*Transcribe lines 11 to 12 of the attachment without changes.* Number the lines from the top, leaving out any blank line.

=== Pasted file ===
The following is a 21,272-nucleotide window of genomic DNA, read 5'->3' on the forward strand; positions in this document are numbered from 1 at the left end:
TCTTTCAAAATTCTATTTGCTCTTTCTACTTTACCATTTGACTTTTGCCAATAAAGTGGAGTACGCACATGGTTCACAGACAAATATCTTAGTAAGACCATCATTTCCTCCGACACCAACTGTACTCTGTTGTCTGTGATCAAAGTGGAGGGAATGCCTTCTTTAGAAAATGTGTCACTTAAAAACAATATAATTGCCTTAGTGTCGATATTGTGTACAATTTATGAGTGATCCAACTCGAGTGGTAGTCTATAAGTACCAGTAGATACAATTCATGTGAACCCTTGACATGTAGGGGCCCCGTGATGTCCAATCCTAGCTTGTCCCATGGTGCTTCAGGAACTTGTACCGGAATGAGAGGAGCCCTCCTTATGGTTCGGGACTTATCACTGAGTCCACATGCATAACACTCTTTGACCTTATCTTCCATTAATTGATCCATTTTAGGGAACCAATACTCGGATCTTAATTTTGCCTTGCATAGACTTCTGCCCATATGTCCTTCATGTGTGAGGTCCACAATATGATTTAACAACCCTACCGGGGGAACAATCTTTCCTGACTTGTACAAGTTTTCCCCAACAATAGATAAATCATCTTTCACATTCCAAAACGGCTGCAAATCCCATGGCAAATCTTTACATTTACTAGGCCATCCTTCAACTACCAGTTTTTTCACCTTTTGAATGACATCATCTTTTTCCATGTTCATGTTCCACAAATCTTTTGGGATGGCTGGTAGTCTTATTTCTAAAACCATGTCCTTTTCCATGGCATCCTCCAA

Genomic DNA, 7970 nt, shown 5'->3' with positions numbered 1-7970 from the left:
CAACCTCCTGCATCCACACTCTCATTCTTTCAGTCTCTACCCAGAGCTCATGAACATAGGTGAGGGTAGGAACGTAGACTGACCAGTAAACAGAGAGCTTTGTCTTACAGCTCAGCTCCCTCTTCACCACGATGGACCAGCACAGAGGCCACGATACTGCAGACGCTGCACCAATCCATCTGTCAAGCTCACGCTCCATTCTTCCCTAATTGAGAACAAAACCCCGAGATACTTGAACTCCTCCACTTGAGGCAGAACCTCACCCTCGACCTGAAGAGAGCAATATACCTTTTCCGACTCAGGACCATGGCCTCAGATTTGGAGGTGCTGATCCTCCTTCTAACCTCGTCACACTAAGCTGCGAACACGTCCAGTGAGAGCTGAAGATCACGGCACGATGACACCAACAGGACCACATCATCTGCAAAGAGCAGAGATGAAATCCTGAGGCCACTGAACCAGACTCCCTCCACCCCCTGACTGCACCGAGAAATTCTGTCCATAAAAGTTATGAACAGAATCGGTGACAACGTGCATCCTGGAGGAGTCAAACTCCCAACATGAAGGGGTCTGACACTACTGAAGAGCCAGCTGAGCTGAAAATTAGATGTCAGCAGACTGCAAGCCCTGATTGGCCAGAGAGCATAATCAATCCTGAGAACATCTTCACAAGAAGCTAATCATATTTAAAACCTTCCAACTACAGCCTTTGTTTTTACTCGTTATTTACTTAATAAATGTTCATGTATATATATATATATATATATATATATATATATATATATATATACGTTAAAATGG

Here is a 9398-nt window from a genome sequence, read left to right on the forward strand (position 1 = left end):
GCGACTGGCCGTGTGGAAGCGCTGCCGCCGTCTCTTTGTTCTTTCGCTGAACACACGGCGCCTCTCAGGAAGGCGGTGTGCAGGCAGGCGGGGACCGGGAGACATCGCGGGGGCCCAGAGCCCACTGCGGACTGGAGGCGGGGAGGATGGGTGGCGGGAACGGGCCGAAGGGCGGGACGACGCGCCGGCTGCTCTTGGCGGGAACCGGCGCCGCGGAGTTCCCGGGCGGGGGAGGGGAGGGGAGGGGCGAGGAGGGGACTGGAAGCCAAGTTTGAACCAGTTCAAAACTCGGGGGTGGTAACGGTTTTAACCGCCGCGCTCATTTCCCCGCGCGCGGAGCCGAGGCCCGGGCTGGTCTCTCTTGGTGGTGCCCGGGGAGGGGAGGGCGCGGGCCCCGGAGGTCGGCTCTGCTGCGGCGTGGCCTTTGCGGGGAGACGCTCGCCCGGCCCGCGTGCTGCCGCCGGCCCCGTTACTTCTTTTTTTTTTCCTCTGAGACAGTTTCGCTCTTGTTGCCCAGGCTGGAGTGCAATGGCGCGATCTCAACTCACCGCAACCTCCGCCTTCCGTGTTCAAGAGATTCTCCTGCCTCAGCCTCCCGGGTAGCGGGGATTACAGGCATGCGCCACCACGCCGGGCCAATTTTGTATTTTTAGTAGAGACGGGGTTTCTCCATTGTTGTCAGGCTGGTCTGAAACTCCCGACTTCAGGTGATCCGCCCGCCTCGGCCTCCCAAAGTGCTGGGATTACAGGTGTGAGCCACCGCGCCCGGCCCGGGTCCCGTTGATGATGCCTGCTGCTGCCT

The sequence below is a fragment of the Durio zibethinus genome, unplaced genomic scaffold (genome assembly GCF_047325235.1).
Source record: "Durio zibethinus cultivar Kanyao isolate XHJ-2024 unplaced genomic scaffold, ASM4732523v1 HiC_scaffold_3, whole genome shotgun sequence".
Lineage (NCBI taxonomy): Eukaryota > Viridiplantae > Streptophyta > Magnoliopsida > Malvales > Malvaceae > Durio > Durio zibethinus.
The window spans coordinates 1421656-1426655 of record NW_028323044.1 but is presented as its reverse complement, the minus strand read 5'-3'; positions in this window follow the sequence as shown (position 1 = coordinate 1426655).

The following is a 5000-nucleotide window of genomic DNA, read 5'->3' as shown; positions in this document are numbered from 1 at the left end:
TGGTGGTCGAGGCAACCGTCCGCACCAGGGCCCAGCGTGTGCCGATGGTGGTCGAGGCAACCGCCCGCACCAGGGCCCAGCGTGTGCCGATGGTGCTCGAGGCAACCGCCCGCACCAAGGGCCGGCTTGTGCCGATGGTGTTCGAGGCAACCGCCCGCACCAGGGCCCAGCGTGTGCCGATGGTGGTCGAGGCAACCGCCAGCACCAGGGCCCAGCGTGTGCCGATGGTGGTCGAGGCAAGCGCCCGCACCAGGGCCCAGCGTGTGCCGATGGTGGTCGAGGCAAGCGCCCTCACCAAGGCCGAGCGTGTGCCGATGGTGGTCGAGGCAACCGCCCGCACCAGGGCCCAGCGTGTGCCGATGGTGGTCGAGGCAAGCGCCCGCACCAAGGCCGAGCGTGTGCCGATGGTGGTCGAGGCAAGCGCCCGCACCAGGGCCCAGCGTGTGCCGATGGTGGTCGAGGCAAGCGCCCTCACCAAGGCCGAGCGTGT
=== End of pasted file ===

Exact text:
The following is a 5000-nucleotide window of genomic DNA, read 5'->3' as shown; positions in this document are numbered from 1 at the left end:
TGGTGGTCGAGGCAACCGTCCGCACCAGGGCCCAGCGTGTGCCGATGGTGGTCGAGGCAACCGCCCGCACCAGGGCCCAGCGTGTGCCGATGGTGCTCGAGGCAACCGCCCGCACCAAGGGCCGGCTTGTGCCGATGGTGTTCGAGGCAACCGCCCGCACCAGGGCCCAGCGTGTGCCGATGGTGGTCGAGGCAACCGCCAGCACCAGGGCCCAGCGTGTGCCGATGGTGGTCGAGGCAAGCGCCCGCACCAGGGCCCAGCGTGTGCCGATGGTGGTCGAGGCAAGCGCCCTCACCAAGGCCGAGCGTGTGCCGATGGTGGTCGAGGCAACCGCCCGCACCAGGGCCCAGCGTGTGCCGATGGTGGTCGAGGCAAGCGCCCGCACCAAGGCCGAGCGTGTGCCGATGGTGGTCGAGGCAAGCGCCCGCACCAGGGCCCAGCGTGTGCCGATGGTGGTCGAGGCAAGCGCCCTCACCAAGGCCGAGCGTGT